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The Pirates of Penzance


Palace Theatre

The Pirates of Penzance

The Pirates of Penzance

Palace Theatre

Reviewed – 12th December 2020



“in true buccaneering style, the company have grabbed the opportunity to plunder the West End”


It is worth remembering what a lasting impact the nineteenth century impresario, Richard D’Oyly Carte, had on London’s theatreland. Having brought Arthur Sullivan and W. S. Gilbert together he built the Savoy Theatre in order to stage their works. Later, in an attempt to establish more serious opera, Carte built the Royal English Opera House; which is now known as the Palace Theatre. Although it staged Arthur Sullivan’s “Ivanhoe”, none of Gilbert and Sullivan’s operettas ever made it onto the grand stage.

Until now.

Sasha Regan’s all male “Pirates of Penzance” has enjoyed success for a decade now in the UK and Australia, its journey briefly interrupted by the pandemic. But in true buccaneering style, the company have grabbed the opportunity to plunder the West End, while many theatres are still sleeping, and seize the accolade of presenting the first Gilbert and Sullivan work to play in D’Oyly Carte’s purpose-built theatre. And it deserves it.

The company don’t take the stage by storm. Instead, they use the weapons of wit, joy, irreverence, humour and harmony. It is perhaps one of Gilbert and Sullivan’s most accessible comic operas, containing some of Sullivan’s most recognised music. Gilbert’s libretto has a simplicity and clarity which matches Regan’s staging. What will lodge in the memory for a long time is how the production transports you to a bygone era. The space is vast, even by West End standards, but the cast fill it completely with a stripped back set, one piano, a bunch of finely tuned singers, and not a single microphone between them. Nothing is forced either. Musical Director Richard Baker’s piano notes and arpeggios float across the auditorium carrying the voices with them to the far corners of the theatre. Lizzi Gee’s superb choreography may have been devised with smaller spaces in mind, but the physicality of the ensemble make no apologies and they pull it off.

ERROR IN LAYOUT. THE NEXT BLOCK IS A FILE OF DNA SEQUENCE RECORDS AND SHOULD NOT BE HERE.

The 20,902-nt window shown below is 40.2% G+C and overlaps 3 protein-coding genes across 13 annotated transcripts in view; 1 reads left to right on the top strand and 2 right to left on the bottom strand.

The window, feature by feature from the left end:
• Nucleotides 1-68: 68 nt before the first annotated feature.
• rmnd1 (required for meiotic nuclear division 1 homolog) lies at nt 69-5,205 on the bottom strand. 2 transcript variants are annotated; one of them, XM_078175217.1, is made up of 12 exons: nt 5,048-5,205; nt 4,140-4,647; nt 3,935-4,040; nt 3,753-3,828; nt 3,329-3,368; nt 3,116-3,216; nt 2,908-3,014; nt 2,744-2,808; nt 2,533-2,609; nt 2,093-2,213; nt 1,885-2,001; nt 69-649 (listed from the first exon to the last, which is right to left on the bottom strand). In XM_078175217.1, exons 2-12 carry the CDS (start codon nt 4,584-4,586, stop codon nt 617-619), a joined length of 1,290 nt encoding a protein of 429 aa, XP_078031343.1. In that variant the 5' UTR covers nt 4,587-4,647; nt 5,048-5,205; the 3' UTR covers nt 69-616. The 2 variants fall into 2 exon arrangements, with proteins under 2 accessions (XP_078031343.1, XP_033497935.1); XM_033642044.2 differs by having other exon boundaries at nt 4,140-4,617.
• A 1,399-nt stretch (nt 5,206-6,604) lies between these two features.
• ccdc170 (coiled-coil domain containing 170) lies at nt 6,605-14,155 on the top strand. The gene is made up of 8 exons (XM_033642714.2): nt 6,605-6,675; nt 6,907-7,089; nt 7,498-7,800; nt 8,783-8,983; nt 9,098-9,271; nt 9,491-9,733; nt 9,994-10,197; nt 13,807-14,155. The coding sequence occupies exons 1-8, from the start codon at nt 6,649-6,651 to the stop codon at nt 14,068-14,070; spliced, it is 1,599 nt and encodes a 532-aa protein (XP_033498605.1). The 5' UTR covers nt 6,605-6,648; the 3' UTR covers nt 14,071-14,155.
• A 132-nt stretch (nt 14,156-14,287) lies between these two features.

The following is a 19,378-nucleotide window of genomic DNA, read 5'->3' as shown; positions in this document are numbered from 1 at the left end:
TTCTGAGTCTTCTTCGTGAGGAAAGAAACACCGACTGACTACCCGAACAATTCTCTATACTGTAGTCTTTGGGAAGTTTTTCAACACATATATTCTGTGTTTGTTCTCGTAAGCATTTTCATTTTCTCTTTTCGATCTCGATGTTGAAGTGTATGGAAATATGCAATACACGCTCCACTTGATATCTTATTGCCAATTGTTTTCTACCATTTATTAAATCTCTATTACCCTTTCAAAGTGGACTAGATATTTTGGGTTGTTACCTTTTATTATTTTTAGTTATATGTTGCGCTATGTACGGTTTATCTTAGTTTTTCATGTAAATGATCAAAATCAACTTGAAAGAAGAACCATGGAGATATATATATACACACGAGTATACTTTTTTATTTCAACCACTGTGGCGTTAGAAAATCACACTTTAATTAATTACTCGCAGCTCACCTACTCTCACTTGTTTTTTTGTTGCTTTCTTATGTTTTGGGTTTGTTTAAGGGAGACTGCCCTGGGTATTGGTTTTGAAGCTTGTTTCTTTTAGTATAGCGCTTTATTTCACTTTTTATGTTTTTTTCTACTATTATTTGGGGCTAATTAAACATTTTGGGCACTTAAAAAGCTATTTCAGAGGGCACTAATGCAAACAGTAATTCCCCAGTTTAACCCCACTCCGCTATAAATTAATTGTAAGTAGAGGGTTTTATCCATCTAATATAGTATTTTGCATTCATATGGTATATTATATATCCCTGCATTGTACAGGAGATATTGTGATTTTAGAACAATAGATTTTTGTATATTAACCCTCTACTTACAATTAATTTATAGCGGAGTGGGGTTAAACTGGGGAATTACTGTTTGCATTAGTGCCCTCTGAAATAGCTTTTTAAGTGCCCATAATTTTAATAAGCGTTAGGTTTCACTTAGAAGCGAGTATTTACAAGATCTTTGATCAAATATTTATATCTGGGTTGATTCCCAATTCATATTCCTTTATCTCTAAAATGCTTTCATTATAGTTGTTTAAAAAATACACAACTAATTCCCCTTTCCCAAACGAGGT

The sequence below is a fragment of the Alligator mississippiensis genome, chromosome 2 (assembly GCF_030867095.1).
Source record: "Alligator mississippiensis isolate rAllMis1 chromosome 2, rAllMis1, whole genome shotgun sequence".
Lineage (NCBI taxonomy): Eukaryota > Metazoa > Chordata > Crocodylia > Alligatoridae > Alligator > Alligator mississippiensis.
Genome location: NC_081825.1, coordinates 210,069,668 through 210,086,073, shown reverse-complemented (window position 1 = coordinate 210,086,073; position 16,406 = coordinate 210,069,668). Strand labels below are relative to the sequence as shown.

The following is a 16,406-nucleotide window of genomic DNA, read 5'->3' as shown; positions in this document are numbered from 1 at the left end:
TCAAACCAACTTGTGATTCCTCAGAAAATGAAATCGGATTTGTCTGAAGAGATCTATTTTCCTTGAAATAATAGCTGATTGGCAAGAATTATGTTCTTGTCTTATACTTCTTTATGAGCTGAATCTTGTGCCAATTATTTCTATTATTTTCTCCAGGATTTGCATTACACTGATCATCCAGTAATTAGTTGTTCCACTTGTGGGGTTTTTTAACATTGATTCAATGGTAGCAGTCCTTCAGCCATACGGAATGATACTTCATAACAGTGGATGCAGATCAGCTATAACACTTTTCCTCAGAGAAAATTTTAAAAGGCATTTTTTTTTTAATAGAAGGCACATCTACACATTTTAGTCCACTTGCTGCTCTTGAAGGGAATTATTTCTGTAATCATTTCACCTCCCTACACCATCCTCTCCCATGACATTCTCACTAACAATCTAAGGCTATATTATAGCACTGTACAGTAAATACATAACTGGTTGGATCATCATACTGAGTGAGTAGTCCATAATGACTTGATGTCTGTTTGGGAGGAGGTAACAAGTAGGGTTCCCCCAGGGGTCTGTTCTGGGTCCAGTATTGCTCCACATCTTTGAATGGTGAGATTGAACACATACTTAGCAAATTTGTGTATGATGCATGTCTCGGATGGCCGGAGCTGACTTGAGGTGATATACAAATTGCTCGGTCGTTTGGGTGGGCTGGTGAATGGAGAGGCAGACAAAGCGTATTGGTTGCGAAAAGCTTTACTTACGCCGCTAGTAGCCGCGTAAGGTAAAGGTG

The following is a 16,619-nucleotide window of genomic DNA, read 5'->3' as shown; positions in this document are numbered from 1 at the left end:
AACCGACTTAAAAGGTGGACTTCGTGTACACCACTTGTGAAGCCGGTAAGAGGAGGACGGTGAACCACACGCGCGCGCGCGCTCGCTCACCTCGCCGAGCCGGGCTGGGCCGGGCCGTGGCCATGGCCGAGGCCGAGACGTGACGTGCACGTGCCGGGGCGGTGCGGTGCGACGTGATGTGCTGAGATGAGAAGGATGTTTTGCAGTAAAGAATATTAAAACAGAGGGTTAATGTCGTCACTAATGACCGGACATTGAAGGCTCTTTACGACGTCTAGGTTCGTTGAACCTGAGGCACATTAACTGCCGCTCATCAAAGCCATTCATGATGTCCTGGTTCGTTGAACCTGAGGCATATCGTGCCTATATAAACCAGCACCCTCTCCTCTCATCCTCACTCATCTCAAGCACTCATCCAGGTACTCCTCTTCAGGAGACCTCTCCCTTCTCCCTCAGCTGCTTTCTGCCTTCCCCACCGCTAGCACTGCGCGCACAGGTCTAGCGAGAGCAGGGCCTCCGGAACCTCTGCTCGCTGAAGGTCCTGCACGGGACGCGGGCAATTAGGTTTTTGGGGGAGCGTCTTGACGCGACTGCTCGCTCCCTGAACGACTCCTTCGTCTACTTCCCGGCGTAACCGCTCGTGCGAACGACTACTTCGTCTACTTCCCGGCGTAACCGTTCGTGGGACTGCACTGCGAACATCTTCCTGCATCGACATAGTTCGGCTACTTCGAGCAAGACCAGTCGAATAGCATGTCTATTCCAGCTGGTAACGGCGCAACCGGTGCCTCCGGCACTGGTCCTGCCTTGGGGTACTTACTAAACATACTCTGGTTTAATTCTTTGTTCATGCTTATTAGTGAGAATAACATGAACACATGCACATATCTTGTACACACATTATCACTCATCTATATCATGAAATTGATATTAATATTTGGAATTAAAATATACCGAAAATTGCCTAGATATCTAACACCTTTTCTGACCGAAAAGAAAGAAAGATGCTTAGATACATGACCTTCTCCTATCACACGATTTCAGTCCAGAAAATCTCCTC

Set during Queen Victoria’s reign on the coast of Cornwall, the story concerns the dutiful and soft-hearted Frederic who, having reached his twenty-first year has been released from his apprenticeship to a band of equally benevolent pirates. He promptly falls in love with Mabel, the daughter of the very model of a modern Major-General. Yet he soon learns that he was born on the twenty-ninth of February, so only has a birthday every four years. Which makes him only five years old, meaning he has another sixty years to serve. What ensues is a gorgeous romp through the themes of courage, duty and honour.

Alan Richardson, as Mabel, stuns us with his soaring falsetto. But it is unfair to single him out, the entire ensemble is pitch perfect, from bass through to soprano. It is credit to the cast that at no point does it really occur to us that we are watching men dressed as women. There is plenty of chest and facial hair on view, but such are the nuances, mannerisms and finesse of the cast, we are convinced. This is not high camp; it is not drag; it is character acting at its finest. Tom Senior’s Frederic is just as convincing, and you believe in the chemistry between the actors. Leon Craig’s hapless nurse, Ruth, is a master of comedy, vying for the laughs with David McKechnie’s Major-General. The accolades, though, belong to the entire team and given space they would all receive a special mention.